I am also now involved in clinical education as well as working on the ward, and enjoy passing on my experience to others.

What is the most challenging part of being a nurse?

Inevitably it is an emotional job. When people have to come back for treatment because the disease has returned it can be very tough.

You also need to make sure you look after yourself, or you won’t be able to take care of your patients properly.

What does the NHS mean to you?

I love working for the NHS, I have been with the NHS all my working life. It cares for everyone, and doesn’t judge anyone based on culture or money. There are no boundaries.

As an organisation my trust treats everyone with respect and there is a huge team effort to bring people together. Trust values are strong, the NHS does implement change and recognise success.

Which charity or initiative would you like to support if you won?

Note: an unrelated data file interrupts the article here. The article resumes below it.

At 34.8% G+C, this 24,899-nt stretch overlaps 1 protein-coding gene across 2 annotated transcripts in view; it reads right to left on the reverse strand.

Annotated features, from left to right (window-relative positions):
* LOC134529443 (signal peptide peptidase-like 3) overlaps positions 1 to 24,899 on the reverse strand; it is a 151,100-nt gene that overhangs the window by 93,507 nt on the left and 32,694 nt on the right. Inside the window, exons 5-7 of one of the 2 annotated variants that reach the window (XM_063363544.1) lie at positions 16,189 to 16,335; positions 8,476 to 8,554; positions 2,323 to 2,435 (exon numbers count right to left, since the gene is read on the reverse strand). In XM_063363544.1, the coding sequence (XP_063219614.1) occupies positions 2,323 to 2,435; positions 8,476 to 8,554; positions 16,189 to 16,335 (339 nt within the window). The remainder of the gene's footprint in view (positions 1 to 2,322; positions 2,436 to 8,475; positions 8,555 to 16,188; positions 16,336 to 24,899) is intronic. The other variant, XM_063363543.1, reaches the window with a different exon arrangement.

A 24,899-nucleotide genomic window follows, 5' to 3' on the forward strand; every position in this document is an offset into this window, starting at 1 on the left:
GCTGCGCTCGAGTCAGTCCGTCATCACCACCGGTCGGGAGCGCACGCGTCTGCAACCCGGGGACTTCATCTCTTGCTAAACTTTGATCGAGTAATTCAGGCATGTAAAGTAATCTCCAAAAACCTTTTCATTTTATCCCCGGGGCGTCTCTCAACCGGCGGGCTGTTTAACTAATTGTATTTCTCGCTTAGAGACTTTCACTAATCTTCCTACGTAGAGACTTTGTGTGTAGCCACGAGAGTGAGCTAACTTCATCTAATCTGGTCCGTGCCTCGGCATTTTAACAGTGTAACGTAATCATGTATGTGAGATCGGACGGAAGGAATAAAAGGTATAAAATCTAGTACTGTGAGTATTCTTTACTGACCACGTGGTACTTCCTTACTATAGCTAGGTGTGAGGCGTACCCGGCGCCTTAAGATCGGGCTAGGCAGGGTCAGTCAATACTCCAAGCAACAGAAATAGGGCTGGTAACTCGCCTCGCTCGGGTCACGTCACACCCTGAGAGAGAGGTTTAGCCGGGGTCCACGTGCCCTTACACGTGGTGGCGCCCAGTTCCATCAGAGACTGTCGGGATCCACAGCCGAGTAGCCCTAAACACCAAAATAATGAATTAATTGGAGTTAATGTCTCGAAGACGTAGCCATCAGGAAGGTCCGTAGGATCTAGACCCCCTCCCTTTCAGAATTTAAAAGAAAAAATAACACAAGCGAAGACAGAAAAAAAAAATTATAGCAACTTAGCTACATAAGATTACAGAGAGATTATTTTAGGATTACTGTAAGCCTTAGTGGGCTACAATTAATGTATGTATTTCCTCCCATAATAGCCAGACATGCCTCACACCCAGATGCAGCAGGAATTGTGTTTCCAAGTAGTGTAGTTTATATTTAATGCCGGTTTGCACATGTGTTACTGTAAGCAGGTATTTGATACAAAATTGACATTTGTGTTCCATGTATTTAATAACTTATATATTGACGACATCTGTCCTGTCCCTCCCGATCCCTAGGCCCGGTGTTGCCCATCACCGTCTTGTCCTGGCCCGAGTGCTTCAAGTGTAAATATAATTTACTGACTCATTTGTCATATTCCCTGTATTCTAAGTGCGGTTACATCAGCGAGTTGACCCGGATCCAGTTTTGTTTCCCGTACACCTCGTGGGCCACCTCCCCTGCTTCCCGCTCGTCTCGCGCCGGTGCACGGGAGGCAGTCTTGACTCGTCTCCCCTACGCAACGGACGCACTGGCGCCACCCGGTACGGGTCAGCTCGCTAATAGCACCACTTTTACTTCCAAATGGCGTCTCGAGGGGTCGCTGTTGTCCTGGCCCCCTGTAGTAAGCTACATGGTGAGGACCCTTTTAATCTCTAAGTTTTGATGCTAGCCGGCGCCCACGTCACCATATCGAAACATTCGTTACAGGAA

Above & Beyond, is a charity fundraising for Bristol city centre hospitals within the University Hospitals Bristol NHS Foundation Trust

Why does Above & Beyond need the funds – what impact do they have on the local community?

They do a lot: they transformed the Bristol Royal Infirmary and Bristol Haematology and Oncology Centre with a new patient environment; created the first adult Bone Marrow Transplant (BMT) unit in the South West; refurbished the emergency department); helped with mobile scanners; staff training; research.

How did you become involved with the charity and why is it so important to you?

I have a personal connection to Above & Beyond through family and people I know, and having worked at the oncology centre for 20 years it’s a big part of my life.

Hays Healthcare